Thread Programming in Perl5.005

Perl version 5.005 supports thread programming. This means a threaded networking program can be created to be either a server or a client.

Listings 9, 10, and 11 are three different versions of a client that logs into several web servers and determines the type of server being used (Apache, Netscape, etc).

Listing 9.

Listing 9,, shows a non-forking, non-threaded client. First, an array of hosts is created and initialized to a few web sites. The subroutine doit is defined to receive the web server name as an argument, open a client connection to that server at port 80 (the HTTP port), send the HTTP request and read each line of response. When the line starting Server: is read, it will extract the server name and store it in $1. Then the host name and web server name are printed. This subroutine is called for each host in the array of hosts.

Here is the output of

processing Stronghold/2.2 Apache/1.2.5 PHP/FI-2.0b12
processing Stronghold/2.2 Apache/1.2.5 PHP/FI-2.0b12
processing Apache/1.2.6 mod_perl/1.11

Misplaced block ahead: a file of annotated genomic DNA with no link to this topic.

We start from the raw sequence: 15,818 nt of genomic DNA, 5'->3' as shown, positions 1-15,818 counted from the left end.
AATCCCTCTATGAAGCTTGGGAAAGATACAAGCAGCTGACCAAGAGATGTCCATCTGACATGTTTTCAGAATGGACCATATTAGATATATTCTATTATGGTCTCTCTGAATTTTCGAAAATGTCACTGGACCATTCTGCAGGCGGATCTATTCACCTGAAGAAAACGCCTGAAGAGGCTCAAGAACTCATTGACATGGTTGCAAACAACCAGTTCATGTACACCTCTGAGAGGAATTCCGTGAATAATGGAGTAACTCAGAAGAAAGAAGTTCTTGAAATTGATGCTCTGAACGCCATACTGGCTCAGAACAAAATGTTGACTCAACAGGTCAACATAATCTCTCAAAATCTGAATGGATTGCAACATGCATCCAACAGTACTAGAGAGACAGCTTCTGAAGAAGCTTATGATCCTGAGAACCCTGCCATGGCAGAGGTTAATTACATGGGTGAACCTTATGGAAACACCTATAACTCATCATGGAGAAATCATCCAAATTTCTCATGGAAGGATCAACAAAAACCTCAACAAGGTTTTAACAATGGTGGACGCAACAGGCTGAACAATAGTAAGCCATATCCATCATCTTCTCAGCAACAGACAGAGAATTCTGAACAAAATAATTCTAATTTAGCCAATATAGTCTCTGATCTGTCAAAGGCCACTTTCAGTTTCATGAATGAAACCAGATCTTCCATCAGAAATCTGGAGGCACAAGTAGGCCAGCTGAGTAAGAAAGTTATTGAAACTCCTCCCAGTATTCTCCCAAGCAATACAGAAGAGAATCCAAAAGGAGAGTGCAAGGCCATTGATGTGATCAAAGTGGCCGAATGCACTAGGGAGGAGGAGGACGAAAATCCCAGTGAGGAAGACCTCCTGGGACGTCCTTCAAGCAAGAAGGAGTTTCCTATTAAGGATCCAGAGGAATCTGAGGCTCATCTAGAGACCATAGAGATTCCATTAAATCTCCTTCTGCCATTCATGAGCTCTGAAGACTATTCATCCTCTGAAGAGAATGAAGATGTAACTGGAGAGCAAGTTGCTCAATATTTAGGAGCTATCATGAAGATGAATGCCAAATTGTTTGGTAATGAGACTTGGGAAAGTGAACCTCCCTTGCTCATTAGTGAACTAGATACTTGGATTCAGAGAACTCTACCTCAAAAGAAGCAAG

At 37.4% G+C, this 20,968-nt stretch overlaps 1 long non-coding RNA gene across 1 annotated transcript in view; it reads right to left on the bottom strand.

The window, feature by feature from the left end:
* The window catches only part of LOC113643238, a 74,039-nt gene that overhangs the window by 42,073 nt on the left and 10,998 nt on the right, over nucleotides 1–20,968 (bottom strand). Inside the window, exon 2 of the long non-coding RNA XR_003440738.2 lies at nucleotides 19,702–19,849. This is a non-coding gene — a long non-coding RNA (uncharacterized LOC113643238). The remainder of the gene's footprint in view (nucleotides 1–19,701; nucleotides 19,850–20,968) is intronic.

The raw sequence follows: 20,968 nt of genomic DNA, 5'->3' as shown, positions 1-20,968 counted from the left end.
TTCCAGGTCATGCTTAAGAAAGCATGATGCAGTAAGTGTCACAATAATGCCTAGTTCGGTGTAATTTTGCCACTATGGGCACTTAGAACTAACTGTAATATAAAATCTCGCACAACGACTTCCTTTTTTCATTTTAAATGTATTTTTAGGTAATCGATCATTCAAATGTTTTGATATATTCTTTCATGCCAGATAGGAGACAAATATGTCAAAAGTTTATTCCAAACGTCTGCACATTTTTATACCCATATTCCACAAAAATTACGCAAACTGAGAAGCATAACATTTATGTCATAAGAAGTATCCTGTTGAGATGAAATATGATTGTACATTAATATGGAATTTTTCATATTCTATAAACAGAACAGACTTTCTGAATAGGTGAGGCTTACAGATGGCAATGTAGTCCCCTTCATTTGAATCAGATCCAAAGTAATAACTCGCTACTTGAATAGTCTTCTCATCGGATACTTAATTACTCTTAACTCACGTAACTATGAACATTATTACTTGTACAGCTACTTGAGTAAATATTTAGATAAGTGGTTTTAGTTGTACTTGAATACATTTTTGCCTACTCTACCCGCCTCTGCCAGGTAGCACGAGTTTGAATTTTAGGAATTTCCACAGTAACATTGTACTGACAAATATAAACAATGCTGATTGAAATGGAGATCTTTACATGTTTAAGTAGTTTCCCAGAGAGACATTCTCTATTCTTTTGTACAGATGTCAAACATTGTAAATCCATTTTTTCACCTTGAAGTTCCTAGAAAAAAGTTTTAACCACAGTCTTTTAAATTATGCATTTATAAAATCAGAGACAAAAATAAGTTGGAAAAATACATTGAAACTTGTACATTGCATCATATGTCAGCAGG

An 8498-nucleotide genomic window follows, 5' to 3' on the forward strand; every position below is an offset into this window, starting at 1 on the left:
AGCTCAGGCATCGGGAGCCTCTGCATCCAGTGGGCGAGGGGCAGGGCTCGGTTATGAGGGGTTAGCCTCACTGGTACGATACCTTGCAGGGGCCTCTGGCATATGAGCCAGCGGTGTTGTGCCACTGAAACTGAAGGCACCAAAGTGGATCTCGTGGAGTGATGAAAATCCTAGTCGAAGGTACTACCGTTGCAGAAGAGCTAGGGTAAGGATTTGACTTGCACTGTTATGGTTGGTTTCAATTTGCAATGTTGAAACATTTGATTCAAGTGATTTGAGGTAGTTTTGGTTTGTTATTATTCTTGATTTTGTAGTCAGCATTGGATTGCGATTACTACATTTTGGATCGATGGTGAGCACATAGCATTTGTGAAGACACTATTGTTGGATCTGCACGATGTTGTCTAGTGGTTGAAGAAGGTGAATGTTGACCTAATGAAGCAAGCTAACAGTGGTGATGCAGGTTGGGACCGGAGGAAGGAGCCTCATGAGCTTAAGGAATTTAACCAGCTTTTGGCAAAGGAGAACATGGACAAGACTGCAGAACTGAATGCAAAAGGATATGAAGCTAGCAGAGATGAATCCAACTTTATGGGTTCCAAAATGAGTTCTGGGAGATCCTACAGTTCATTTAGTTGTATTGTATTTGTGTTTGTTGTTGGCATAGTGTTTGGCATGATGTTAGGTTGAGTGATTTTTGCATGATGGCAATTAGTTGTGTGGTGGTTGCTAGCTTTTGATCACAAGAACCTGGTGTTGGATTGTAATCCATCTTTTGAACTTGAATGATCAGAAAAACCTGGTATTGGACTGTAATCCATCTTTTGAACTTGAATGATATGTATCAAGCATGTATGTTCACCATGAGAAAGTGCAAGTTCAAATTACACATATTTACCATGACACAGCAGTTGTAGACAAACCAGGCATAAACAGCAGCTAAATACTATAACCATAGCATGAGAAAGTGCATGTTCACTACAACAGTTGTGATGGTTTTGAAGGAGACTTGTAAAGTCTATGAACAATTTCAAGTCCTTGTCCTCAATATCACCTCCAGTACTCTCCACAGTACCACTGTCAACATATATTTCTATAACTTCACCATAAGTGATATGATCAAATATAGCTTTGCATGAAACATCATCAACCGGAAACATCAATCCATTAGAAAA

processing Apache/1.2.5
processing Netscape-Enterprise/2.01
processing Netscape-Communications/1.12
processing Netscape-Communications/1.12

Note that the hosts are processed in the same order as stored in @hosts.

Listing 10.

Listing 10,, is a forking version of The forking occurs within the foreach loop. The fork is executed and if it returns true, the parent then executes the next statement to the next host name. If the fork returns undef, then the program dies. Otherwise, the child calls the doit function passing in the host, then exits. After the parent completes its work in the while loop, it waits for all child processes to finish, then exits.

Here is the output of